+

Decision Point A:

As you review her records and the data you gather at the initial evaluation visit, your thoughts include which of the following as likely reasons for her still being ill?

A1._____Bipolar disorder instead of major depression as the diagnosis.
A2._____Inadequate therapeutic trials.
A3._____Covert substance use.
A4._____Secondary gain.

As you collected your own history and examination data, you asked about her experience with other medications. She told you that she often has to take "baby doses" of many medications and described that when she took an over-the-counter cold preparation a few years ago, she became "loopy" and it took a few days for that side effect to wear off; you asked and she clarified that it was probably one containing dextromethorphan. She also related that, in her teen years, she sprained her ankle in a sports accident and had to go back to her pediatrician for a different pain medication when "the codeine the ER [emergency room] doctor gave me didn't do a thing."

+

Decision Point B:

What recommendation do you offer the patient at this point?

B.1._____Offer a trial of augmenting the venlafaxine (still at 37.5 mg/day) with mirtazapine (starting with 15 mg/day).
B.2._____Draw a blood sample for genotyping.
B.3._____Refer her for psychotherapy.

+

Decision Point A:

A1.Depression as a part of bipolar disorder. (+1) Nonresponse to treatment can raise the question that the diagnosis is in error. Although clinical lore suggests that feeling a boost of energy with an selective serotonin reuptake inhibitor may increase one's suspicion that a person has bipolar disorder, this side effect is nonspecific and can be found in individuals with unipolar major depressive disorder as well. Had there been the presence of a family history of mood disorder, one's suspicion might have been somewhat sharpened, depending on the nature of the disorder in a relative, but the absence of a family history does not help with this differentiation. Common things happen commonly, and the prevalence of unipolar major depressive disorder is far greater than that of bipolar disorder.
A2.Inadequate therapeutic trials. (+3) In STAR*D, it was found that half of the individuals who eventually had a remission with citalopram did so in 6 weeks or less, but that the other half took up to 12 weeks to cross the "finish line" of achieving remission (2). The Antidepressant Treatment History Form (3) is a common research tool used to assess the adequacy of past treatment trials. Intolerable side effect problems often can lead to abandoning a particular medication; here, the patient was able to persist with her maximal tolerated doses for many weeks, but dosing was limited by tolerability.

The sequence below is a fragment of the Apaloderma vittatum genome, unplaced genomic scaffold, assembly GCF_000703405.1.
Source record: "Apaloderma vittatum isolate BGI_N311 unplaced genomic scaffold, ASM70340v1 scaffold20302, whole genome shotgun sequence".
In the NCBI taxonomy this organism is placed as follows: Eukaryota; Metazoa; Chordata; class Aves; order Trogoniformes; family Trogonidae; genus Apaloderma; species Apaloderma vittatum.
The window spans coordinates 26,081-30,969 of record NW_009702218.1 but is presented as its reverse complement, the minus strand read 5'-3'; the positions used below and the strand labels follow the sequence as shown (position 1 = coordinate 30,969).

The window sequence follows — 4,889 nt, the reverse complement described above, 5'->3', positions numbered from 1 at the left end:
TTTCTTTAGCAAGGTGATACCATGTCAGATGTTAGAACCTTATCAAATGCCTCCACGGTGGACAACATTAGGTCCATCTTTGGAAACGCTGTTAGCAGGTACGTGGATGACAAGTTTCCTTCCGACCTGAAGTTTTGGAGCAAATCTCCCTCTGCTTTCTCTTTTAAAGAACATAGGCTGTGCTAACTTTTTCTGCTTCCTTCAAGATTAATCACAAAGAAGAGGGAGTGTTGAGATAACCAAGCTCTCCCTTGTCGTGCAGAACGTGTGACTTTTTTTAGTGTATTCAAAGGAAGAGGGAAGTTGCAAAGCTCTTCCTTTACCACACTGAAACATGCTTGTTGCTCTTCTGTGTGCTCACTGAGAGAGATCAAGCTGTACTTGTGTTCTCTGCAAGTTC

A3.Covert substance use. (0) Many substances of abuse can produce depressive symptoms either during intoxication (e.g., sedative and hypnotic agents) or during withdrawal (e.g., psychostimulants). Although individuals in their 20s may be an at-risk age group for substance use, this patient's history and presentation allow you to put this far lower on the differential.
A4.Secondary gain. (−1) As psychiatrists, we rely on self-report of our patients for data to make diagnoses and assess response to treatment. We also must rely on patients to be independently adherent to treatment when daily ingestion of a medication is concerned. A tactful approach is needed when one is probing patterns of adherence or psychosocial factors that might lead to persistence of symptoms to avoid disrupting the trust needed in a therapeutic relationship, whether the primary intervention is psychotherapeutic or pharmacological. We have no evidence that factors such as disability insurance, avoiding obligations by adopting the "sick role," or other considerations are at play here.

+

Decision Point B:

B1.Augmentation treatment. (+1) The patient has had trouble tolerating dose titration for two antidepressants but is able to take a low dose of venlafaxine. Based on findings in STAR*D (3) and other studies (4), you consider augmenting with mirtazapine, with thoughts to capitalize on their complementary putative mechanisms of action. You also hope that the effect profile of mirtazapine will help with her insomnia and weight loss.
B2.Draw blood for genotyping. (+2) The history of medication intolerance for some medications and lack of efficacy for codeine makes you suspicious that the patient may carry genes that confer atypical drug metabolism.
B3.Psychotherapy. (+2) Studies of cognitive behavior therapy have shown that this modality may have efficacy comparable to that of pharmacotherapy for some patients (5). Although physical side effects are not generally an issue with cognitive behavioral therapy, some individuals may find concerns that limit their ability to adhere to a treatment course, such as time demands, insurance coverage, and openness to a psychotherapeutic approach.